So. F.u.cking. Dumb.


Yep, I was on a deal that was not going to close until July and our client was a gigantic company where everyone was off from like December 23-January 2nd. The partner told the client on December 20th that we would have the diligence memo to them on Xmas Eve. Spent all night December 23rd working and Xmas eve morning on a call with the partner making edits before sending it out Xmas eve night. The client responded on January 3rd.

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Re: Uncertainty of being off duty / not on-call

Postby yodamiked » Tue Nov 26, 2019 3:15 pm

trebekismyhero wrote:
misterjames wrote:
Monochromatic Oeuvre wrote:Most “urgency” in this job is fake and 90% of things that come in after 8 PM can be handled the next morning with no consequences. The more senior you get, the more you set the schedule. I always answer questions that can be handled in a minute; otherwise it waits.

The sanity that saves you will extend your career for far longer than any trouble you get in will shorten it.


I'll never forget one evening at my firm job, a client emails us at 730p asking if they could receive a document "by sometime tomorrow." No problem I thought, as the document was 95% done and I only needed to include a few edits the partner suggested, 15-20 minutes of work maximum. Naive me, thinking I could bang this out first thing at 9a tomorrow and the client would be happy. Well how wrong was I apparently, because I later learned, according to the partner, "when a client says they want something tomorrow, they really mean tonight."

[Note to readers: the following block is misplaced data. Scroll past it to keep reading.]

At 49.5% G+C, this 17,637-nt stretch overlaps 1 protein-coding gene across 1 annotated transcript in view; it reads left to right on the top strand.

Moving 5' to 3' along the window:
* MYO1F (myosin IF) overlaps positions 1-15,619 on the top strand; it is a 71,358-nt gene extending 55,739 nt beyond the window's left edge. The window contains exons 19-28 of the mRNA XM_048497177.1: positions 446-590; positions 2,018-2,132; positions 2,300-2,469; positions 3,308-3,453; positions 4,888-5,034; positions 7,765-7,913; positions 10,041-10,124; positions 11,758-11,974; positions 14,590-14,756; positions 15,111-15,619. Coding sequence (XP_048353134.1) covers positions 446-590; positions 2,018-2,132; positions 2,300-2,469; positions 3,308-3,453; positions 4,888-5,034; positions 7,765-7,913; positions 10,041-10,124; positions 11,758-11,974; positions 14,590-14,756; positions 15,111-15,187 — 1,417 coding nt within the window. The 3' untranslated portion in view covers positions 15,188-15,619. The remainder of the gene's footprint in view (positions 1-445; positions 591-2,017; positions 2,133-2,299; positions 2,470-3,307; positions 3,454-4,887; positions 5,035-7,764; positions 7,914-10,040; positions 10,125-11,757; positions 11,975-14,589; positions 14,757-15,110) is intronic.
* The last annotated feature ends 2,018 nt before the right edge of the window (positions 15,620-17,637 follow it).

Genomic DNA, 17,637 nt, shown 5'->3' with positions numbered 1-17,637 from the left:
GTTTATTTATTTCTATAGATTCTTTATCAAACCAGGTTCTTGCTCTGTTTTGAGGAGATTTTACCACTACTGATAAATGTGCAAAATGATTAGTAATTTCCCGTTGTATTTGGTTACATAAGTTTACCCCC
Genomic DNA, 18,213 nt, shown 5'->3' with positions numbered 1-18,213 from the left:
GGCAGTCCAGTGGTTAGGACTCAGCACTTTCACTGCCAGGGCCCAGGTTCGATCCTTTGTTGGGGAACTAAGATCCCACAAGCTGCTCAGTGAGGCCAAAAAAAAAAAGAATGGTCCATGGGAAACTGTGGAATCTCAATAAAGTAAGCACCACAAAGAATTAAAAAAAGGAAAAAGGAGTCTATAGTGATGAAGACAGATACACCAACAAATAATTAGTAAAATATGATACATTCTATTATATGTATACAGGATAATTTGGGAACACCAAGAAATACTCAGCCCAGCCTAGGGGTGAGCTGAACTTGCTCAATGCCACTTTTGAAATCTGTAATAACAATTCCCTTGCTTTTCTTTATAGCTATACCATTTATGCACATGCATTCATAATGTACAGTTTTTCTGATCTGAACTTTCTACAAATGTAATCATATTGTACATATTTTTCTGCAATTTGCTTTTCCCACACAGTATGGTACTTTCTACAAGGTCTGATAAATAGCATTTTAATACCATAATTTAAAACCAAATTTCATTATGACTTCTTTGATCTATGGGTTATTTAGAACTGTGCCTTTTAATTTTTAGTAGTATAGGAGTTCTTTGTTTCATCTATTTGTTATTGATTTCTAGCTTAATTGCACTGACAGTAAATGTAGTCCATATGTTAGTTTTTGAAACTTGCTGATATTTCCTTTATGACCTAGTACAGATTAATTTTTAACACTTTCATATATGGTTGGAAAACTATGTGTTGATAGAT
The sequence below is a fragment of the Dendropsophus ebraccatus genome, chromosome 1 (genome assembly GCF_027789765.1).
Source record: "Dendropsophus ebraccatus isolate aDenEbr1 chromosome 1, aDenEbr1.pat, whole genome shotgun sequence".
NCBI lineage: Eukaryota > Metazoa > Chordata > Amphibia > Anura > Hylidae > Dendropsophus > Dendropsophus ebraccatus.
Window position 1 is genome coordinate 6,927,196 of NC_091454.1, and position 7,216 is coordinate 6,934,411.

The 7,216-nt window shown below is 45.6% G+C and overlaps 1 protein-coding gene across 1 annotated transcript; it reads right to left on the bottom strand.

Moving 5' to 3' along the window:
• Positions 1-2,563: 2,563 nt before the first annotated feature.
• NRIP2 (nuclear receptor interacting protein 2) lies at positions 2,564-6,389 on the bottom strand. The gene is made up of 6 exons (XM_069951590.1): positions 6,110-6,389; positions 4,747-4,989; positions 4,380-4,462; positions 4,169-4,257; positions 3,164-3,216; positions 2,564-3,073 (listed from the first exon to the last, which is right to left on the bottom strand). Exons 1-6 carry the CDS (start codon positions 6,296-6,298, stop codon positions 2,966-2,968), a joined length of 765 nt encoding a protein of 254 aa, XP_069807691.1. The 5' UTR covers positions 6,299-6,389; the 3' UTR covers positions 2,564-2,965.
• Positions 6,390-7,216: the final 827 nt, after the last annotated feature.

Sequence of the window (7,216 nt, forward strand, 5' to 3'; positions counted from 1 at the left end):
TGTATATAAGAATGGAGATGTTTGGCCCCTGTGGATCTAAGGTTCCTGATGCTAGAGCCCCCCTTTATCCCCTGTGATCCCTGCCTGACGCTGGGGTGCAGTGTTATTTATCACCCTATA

Instead of asking me if I could do it that evening the partner went ahead and did it herself at 11p, and when she sent it out she forgot to copy the client, so it only went to me and the paralegal. When I got in the next morning, I realized her mistake and sent it to the client. The client receives the document at 930 am, as I intended, and responds with "thanks!"

So. F.u.cking. Dumb.


Yep, I was on a deal that was not going to close until July and our client was a gigantic company where everyone was off from like December 23-January 2nd. The partner told the client on December 20th that we would have the diligence memo to them on Xmas Eve. Spent all night December 23rd working and Xmas eve morning on a call with the partner making edits before sending it out Xmas eve night. The client responded on January 3rd.


These stories are so prevalent and easy to relate to for anyone that's worked in big law, it makes me wonder what has happened to these partners and senior associates to make them the way they are. Have they complete lost sight of life outside the office or "real" life? So infuriating. This is one of many reasons why I have yet to talk to anyone who's left big law (or really anyone still in big law) who doesn't hate it.